Montana Housing borrowers can find information about the CARES Act forbearance program on our website. Detailed FAQs on existing loss mitigation options for Montana Housing borrowers are also available on our website.

Questions About Governor Bullock’s March 31, April 13 and April 22 Consumer Protection Directives

Can you protect rent against increases?

Housing Credit properties cannot increase rent by more than 5 percent on an annual basis. Under the governor's April 13 Directive effective through May 24​, all other private landlords may not increase the amount of rent payable under the terms of a rental agreement (except previously agreed increases or reasonable increases reflecting the size of the unit, number of tenants or guests, or services provided by the landlord).

Is assistance available for landlords to continue paying their own mortgages if tenants aren’t paying rent?
 

Tenants are not relieved of their obligation to pay rent. 

At this time, there are no state dollars available to help residential landlords pay their mortgages. We recommend that you immediately contact your mortgage servicer to find out if loan forbearance is an option, or if your lender has a program in place to help get through this unprecedented situation.

Under SEC. 4023 of the CARES Act, owners of multifamily properties with federally backed loans can request a forbearance on residential mortgage loan payments. 

If you need help paying your mortgage payment or hazard insurance, learn more about the Montana Emergency Housing Assistance program at COVIDRELIEF.MT.GOV.

I can’t continue to pay my own bills if my rental income is not coming in. How do you expect landlords to weather this?
 

The Directive specifies that while some landlords may have resources to absorb the loss of payments for a longer period of time, others may not. Given the current emergency condition requiring social distancing and quarantining to reduce spread of the coronavirus, preventing the loss of homes is critical. 

In crafting this directive, thoughtful consideration was given to recognize and minimize the potential negative impacts of such protections on landlords and other parties to rental agreements and mortgages. Therefore, the directive is currently effective through May 24 but with the ability to extend if warranted by this rapidly changing public health emergency. In addition, the state continues to explore all policy options to support tenants and landlords.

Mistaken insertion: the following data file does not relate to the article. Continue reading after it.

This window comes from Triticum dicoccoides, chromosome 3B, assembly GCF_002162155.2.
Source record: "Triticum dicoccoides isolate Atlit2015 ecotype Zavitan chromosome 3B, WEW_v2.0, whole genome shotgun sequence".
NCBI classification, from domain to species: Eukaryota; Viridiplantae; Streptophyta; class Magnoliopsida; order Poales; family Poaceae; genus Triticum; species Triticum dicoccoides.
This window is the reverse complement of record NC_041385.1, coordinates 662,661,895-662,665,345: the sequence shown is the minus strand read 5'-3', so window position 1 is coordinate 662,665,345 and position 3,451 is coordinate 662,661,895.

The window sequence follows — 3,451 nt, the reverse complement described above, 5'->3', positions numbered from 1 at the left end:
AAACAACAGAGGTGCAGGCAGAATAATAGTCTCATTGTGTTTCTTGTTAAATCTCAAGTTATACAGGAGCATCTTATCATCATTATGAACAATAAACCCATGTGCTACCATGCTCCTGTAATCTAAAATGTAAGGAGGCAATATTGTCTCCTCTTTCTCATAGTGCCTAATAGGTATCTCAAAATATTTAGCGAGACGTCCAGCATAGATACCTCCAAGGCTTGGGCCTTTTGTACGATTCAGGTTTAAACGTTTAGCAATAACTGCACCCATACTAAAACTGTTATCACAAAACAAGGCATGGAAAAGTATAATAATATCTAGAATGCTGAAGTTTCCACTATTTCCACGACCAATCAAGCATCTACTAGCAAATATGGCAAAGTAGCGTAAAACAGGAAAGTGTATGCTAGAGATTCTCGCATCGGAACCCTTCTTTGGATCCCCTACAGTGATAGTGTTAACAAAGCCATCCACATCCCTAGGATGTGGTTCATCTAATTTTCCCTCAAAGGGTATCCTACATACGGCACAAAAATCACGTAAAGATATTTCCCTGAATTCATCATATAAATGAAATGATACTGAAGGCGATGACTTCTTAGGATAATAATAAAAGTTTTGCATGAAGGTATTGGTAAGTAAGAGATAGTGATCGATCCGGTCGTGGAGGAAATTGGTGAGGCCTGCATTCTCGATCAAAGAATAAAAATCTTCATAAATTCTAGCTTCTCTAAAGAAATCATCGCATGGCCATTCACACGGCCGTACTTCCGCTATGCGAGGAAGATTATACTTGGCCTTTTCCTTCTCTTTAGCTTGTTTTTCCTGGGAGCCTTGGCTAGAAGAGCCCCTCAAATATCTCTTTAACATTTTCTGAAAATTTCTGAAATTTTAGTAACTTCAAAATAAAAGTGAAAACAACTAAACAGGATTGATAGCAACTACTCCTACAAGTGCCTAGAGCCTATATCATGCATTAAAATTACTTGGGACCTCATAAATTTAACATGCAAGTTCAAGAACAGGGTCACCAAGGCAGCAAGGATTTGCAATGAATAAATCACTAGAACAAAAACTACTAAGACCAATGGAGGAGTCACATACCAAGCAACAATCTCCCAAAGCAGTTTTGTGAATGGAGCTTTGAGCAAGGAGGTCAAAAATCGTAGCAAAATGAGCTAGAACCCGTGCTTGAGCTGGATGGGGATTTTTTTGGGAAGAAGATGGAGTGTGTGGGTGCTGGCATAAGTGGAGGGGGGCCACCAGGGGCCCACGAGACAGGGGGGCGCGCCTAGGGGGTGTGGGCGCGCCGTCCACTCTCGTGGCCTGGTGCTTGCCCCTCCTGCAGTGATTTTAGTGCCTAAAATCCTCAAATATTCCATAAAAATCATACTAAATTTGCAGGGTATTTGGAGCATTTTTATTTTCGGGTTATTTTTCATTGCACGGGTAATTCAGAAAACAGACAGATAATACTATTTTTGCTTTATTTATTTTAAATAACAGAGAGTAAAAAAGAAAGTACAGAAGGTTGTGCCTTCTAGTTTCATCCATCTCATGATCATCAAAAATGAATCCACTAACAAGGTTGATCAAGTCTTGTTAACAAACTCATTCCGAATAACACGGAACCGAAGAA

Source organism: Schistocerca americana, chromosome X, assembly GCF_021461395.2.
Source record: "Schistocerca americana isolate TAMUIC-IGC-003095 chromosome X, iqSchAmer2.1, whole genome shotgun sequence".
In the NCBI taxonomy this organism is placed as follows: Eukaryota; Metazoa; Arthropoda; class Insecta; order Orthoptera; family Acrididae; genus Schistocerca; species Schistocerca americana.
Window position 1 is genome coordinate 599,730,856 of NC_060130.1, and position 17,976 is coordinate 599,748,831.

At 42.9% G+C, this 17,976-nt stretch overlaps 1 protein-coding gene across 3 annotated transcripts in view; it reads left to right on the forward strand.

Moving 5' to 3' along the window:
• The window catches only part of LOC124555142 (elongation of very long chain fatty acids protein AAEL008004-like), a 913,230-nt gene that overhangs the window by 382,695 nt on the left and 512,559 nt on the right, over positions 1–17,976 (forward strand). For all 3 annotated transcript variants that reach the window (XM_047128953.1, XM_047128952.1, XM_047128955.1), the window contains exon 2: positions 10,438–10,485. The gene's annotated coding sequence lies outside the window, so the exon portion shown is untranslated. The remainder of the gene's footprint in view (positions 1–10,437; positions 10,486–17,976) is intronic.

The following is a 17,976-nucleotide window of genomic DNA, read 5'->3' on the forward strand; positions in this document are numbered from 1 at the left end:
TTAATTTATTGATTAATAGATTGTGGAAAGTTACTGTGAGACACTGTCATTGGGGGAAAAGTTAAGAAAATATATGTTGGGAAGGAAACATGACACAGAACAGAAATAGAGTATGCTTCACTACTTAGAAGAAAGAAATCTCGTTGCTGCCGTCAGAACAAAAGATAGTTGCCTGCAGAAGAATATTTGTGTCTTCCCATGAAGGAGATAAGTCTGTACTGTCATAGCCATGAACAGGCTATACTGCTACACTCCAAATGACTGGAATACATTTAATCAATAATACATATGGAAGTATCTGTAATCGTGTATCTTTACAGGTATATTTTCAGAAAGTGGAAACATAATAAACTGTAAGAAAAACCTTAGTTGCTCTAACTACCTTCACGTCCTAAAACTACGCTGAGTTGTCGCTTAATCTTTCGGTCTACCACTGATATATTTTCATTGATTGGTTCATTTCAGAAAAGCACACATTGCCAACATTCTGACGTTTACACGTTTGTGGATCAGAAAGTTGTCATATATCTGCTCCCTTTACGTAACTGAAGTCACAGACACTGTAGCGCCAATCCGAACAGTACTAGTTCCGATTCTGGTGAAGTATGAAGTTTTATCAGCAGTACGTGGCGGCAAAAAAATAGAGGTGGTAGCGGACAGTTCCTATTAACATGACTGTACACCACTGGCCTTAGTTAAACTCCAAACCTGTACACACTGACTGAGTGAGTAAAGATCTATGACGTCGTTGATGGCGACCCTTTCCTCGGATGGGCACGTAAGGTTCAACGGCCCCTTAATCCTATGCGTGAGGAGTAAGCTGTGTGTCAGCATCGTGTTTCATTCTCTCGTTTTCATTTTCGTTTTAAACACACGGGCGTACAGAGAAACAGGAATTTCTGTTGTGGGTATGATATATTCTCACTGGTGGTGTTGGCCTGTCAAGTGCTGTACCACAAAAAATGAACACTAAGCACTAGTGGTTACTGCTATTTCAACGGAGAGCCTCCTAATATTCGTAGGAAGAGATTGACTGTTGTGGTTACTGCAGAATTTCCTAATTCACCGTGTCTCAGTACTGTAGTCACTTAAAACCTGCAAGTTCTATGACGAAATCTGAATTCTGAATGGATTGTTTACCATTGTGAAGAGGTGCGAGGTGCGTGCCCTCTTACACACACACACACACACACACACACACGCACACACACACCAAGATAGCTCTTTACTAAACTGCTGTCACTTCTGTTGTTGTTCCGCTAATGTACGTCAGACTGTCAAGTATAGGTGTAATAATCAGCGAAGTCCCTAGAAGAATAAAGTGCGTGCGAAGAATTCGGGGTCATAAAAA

My tenant hasn’t paid rent in three months and I must evict them. Does this directive prevent me from continuing that process?

Yes. The directive does prevent actions for termination of a tenancy, possession, unlawful holdover, or rent involving a residential tenancy. In addition, no writ, judgment, or order requiring a tenant or authorized guest to surrender or vacate the premises shall be enforced. The Governor has requested the courts of the state to stay all currently pending actions. 

I’m not able to pay my rent due to a decrease or loss of income related to the COVID-19 emergency. What should I do?

Please contact your landlord to work out a solution if you are not able to pay rent or pay rent in full. Tenants are strongly encouraged to utilize financial resources that may be forthcoming, such as unemployment benefits or stimulus check, to stay current on rent obligations. 

If you need help paying rent or a security deposit, learn more about the Montana Emergency Housing Assistance program at COVIDRELIEF.MT.GOV.

Who is eligible for rental assistance through the expanded Emergency Housing Assistance program?

Eligible households are based on family size and annual incomes that range from $75,000-$125,000. 

Are unemployment insurance payments and the stimulus payment I received included in my income calculation for Emergency Housing Assistance?

All unemployment insurance benefits including the additional $600 per week being received should be included in income, the stimulus checks will not be included.

Does this mean I no longer have to pay rent? 

No. The Directive does not relieve tenants from paying rent or borrowers from paying mortgages or other financial obligations related to homeownership.

My landlord doesn’t care about this directive and has evicted me anyway, what should I do?
 

We recommend contacting the Montana Legal Services Association. 

Does this directive apply to vacant or abandoned rental units or homes?

No. The directive does not apply to eviction actions taken or made after the tenant (including tenant family members) is no longer in possession and no longer occupies the dwelling unit personally as their home. Nor does the directive apply to any foreclosure action made after the borrower (or other debtor including family members) is no longer in possession and no longer occupies the residential property personally as their primary home.

Does this directive apply to commercial properties? 

No.

Are all tenants covered under the temporary halt on residential evictions?

No. The limitation on residential evictions only applies under specific circumstances, such as the tenant suffering a substantial loss of income due to COVID-19, a requirement to self-quarantine due to a COVID-19 diagnosis, tenants over 65 and those experiencing a health condition that places his/her at enhanced risk for COVID-19. Please refer to the Directive for complete details. 

If I’ve suffered a loss of income due to COVID-19 and am unable to pay my rent. Do I need to provide documentation to my landlord?